Hydro-Quebec is prohibited by Maine ethics laws from contributing to candidate elections, but unlike many other states Maine law has a loophole that does not currently prohibit foreign government-owned corporations like Hydro-Quebec from attempting to influence the outcome of referendums. Although representatives of Hydro-Quebec refused to testify under oath in Maine to answer questions about the CMP corridor project, including unsubstantiated and dubious claims about the project’s benefits for the climate, Hydro-Quebec’s top legal counsel rushed to the Maine State House to testify on March 17, against LD 2136, a bill aimed at closing this loophole.
Hydro-Quebec is on track to break spending records to influence Maine voters
As of July 1, 2020, the Hydro-Quebec Maine Partnership ballot measure committee had spent $6.25 million to defeat the CMP corridor referendum, with four months until the election. (CMP reported $10.63 million in spending.) Hydro-Quebec alone is on track to exceed by Election Day the record of $9.4 million spent in 2017 by out-of-state companies promoting construction of a casino in York County.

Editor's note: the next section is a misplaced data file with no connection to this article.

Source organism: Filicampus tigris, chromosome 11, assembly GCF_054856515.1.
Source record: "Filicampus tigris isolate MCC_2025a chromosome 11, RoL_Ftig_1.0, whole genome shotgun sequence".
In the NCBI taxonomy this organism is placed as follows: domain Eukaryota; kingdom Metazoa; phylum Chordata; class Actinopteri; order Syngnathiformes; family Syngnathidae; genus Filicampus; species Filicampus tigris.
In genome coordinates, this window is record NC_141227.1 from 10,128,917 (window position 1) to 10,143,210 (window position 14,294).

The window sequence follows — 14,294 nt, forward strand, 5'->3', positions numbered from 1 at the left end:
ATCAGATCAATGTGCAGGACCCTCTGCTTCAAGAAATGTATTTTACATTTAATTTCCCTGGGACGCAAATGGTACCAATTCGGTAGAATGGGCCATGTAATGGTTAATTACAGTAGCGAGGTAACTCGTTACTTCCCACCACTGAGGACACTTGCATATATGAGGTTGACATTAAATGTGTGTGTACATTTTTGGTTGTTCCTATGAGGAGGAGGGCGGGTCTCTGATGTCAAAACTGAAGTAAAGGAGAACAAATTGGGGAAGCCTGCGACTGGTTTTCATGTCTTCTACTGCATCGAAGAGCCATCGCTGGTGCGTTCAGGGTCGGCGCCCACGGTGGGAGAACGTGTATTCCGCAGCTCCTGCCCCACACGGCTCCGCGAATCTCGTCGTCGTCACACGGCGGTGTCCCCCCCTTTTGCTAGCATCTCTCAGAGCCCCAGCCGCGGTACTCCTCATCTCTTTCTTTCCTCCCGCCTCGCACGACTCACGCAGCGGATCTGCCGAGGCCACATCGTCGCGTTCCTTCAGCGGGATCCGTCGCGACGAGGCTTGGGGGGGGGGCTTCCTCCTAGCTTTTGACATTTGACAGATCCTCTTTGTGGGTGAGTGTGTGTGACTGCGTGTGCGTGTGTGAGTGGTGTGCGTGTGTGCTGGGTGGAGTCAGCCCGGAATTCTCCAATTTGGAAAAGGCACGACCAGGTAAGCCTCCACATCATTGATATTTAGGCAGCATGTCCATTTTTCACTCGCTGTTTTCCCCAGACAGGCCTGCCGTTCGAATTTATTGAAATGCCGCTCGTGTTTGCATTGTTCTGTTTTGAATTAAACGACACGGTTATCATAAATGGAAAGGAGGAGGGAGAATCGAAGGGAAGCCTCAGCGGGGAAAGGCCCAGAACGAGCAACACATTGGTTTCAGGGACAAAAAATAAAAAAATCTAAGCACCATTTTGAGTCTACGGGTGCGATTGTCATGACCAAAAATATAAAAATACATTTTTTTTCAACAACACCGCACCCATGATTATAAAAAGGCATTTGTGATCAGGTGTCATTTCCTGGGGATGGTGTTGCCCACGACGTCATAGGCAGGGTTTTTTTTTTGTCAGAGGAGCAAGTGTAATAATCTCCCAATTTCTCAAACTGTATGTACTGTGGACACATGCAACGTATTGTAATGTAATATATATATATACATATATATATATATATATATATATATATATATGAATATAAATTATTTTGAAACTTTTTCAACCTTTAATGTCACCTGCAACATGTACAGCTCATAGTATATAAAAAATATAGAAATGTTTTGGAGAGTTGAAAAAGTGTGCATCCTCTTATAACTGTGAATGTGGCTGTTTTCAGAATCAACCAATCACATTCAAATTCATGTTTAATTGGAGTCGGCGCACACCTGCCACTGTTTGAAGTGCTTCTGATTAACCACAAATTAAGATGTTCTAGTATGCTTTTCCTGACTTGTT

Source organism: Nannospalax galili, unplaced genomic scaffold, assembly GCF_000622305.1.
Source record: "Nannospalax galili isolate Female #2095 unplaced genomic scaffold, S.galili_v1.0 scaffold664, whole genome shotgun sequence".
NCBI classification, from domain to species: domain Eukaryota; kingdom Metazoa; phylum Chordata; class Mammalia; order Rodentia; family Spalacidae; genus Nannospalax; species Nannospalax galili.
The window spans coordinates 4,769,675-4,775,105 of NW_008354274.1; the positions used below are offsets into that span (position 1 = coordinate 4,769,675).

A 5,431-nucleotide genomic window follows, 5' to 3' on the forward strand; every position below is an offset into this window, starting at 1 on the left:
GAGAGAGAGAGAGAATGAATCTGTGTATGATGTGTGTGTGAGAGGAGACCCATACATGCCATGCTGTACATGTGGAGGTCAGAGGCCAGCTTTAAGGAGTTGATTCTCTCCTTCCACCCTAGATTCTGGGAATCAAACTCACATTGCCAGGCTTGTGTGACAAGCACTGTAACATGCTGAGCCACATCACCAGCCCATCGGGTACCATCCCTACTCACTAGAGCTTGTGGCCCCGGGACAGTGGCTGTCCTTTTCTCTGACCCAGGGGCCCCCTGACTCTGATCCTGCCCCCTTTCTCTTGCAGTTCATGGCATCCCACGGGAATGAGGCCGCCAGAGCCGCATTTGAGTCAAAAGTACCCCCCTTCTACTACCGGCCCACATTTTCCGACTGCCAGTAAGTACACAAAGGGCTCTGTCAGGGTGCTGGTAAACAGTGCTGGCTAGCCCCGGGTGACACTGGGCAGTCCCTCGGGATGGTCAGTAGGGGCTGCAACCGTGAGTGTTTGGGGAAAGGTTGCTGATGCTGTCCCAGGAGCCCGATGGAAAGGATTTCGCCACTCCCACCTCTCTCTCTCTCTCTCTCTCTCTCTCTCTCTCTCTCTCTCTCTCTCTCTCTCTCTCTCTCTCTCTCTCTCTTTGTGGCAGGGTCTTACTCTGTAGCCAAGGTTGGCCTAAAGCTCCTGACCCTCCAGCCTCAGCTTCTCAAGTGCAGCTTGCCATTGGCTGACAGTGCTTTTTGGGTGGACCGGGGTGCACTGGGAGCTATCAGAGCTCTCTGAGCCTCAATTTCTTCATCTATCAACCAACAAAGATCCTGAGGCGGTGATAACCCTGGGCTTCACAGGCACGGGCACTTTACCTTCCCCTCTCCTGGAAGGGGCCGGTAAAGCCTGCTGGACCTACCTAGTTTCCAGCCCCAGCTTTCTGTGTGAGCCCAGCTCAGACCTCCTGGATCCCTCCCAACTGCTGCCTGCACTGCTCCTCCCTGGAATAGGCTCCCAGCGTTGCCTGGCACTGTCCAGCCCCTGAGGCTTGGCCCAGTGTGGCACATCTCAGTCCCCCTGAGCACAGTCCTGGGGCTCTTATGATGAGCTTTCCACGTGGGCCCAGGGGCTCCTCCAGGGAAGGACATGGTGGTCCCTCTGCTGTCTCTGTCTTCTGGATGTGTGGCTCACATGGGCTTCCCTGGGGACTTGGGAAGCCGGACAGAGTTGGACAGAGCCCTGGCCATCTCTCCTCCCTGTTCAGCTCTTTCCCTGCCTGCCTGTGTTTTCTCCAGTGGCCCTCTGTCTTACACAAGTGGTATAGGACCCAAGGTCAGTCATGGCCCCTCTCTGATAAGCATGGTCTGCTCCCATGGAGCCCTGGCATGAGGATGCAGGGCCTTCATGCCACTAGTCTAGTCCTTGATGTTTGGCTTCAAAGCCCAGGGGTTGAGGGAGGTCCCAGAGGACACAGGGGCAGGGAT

Hydro-Quebec has violated campaign spending reporting requirements
In January 2020, Hydro-Quebec admitted to breaking state ethics laws by spending $100,000 to influence Maine voters without registering with the Ethics Commission. Hydro-Quebec was fined $35,000, the second-largest campaign violation fine in Maine history.
Hydro-Quebec is trying to hide foreign government ownership
As Hydro-Quebec’s efforts to exploit a loophole in Maine ethics law received media attention, the company attempted to deceive Mainers into thinking that Hydro-Quebec was based in Connecticut.